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» 09/22/2012
LIBYA - ISLAM
Young Libyans attack Salafi militants base
The people, tired of the violence and armed gangs, burned the headquarters of Ansar al-Sharia, the group suspected of killing U.S. Ambassador Chris Stevens. The population refuses to accept the militia oppression or imposition of a fundamentalist Islam.

Benghazi (AsiaNews) - Hundreds of young demonstrators attacked the headquarters of Ansar al-Shariah, one of the most extremist Islamic groups, hunting militants and setting fire to the building. The attack took place late last night, after a day of protests attended by tens of thousands of people to "save Benghazi." The rally was organized to criticize violence in the city, which led to the murder of U.S. ambassador Chris Stevens, three members of his staff, along with 10 Libyan guards in the U.S. consulate. In fact Ansar al-Shariah is suspected of having attacked the U.S. consulate, on September 11, taking advantage of the demonstrations against the anti-Islam film, produced in the United States.

The headquarters of Ansar al-Shariah was surrounded by the crowd shouting "No to armed militias!" Militiamen sought first to fire shots in the air, but then were forced to flee.

A similar attack against another militia base in the city, the Sahaty brigade, led to three deaths. Anti-militia demonstrators and police clashed for two hours, until the armed group fled. In another incident one person was killed.

Anti-militia demonstrations are something new in the Libyan panorama. People are frustrated by the lack of security, following the fall of Gaddafi. Many Islamic groups, which helped to put an end to the Colonel's dictatorship, have refused to disarm or accept to enter in law enforcement. They often act like bands of outlaws, attacking groups and people who do not obey their vision of a fundamentalist Islam.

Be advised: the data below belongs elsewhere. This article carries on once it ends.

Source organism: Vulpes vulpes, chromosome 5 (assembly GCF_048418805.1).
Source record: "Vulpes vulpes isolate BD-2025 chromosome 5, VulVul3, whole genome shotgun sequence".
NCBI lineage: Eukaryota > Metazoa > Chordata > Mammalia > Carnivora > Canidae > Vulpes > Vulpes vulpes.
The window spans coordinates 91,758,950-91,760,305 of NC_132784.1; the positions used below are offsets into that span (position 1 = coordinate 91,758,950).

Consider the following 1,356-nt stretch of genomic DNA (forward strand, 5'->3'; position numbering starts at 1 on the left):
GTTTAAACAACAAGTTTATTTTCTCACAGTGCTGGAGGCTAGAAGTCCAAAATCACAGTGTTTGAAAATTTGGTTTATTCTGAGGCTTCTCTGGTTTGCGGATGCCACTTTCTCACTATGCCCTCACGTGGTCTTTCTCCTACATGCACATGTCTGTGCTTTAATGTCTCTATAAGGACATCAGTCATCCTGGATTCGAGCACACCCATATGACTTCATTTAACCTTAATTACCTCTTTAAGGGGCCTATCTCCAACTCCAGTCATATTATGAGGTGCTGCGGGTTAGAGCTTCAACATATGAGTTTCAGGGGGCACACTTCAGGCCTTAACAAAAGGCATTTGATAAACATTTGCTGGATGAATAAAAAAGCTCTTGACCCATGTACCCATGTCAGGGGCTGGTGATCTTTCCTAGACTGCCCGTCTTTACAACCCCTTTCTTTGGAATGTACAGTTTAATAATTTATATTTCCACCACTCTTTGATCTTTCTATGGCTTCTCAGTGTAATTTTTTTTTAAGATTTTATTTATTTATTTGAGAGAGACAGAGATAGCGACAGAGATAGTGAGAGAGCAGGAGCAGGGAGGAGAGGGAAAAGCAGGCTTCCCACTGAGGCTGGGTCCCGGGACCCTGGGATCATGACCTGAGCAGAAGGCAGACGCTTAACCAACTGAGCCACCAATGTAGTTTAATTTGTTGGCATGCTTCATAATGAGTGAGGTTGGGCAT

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See also
05/14/2013 LIBYA
Benghazi in revolt against Islamists following deadly attack
03/05/2013 LIBYA
Gunmen attack Coptic Orthodox church in Benghazi, assault two clergymen
03/15/2013 LIBYA
Benghazi, the Coptic Church of St. Mark is torched
09/13/2012 LIBYA - USA
Destroyers and marines sent to Tripoli, in anti-Islam film "war"
07/04/2011 LIBYA
Bishop of Tripoli bombs and weapons are useless and divide the country. Find a way to communicate with Gaddafi

Editor's choices
EGYPT - ISLAM
What Tayeb and Sisi said is big step towards a revolution in Islam
by Samir Khalil SamirThe grand imam of Al-Azhar slammed literalist interpretations of the Qur'an and the Sunnah, as fundamentalists and Islamic terrorists do. He supports the urgent need for Islam's reform, especially in terms of teaching lay people and clerics. He also calls for an end to mutual excommunication (takfir) between Sunnis and Shias. Egyptian President al-Sisi chose to fight the Islamic state group after it beheaded 21 Coptic Christians, whom he called "Egyptian citizens" with full rights.
SAUDI ARABIA - ISLAM
For head of Al-Azhar, religious education reform is needed to stop Islamic extremismFor Ahmed al-Tayeb, it is urgent to come up with new educational programmes to avoid "corrupt interpretations" of the Qur'an and Sunnah. Islamic terrorism undermines the unity of the Muslim world. He blames Mideast tensions on a "new global colonialism allied to world Zionism". a speech by the Saudi king is read at the conference.
HONG KONG - CHINA - VATICAN
It looks like someone is trying to shout us down
by Card. Joseph Zen Ze-kiunThe widespread optimism concerning the dialogue between the Holy See and China is largely groundless. Some Chinese bishops unable to speak freely are asked "leading" questions. The key issues remain unresolved, namely episcopal appointments and the fate of the Chinese Catholic Patriotic Association. Benedict XVI's Letter to Chinese Catholics, also cited by Pope Francis, provides guidelines. No agreement is better than a bad agreement. What happened to Msgr. Cosma Shi Enxiang and Msgr. James Su Zhimin? Hong Kong's bishop emeritus, champion of religious freedom in China, delivers a vibrant reflection.

Dossier

by Giulio Aleni / (a cura di) Gianni Criveller
pp. 176
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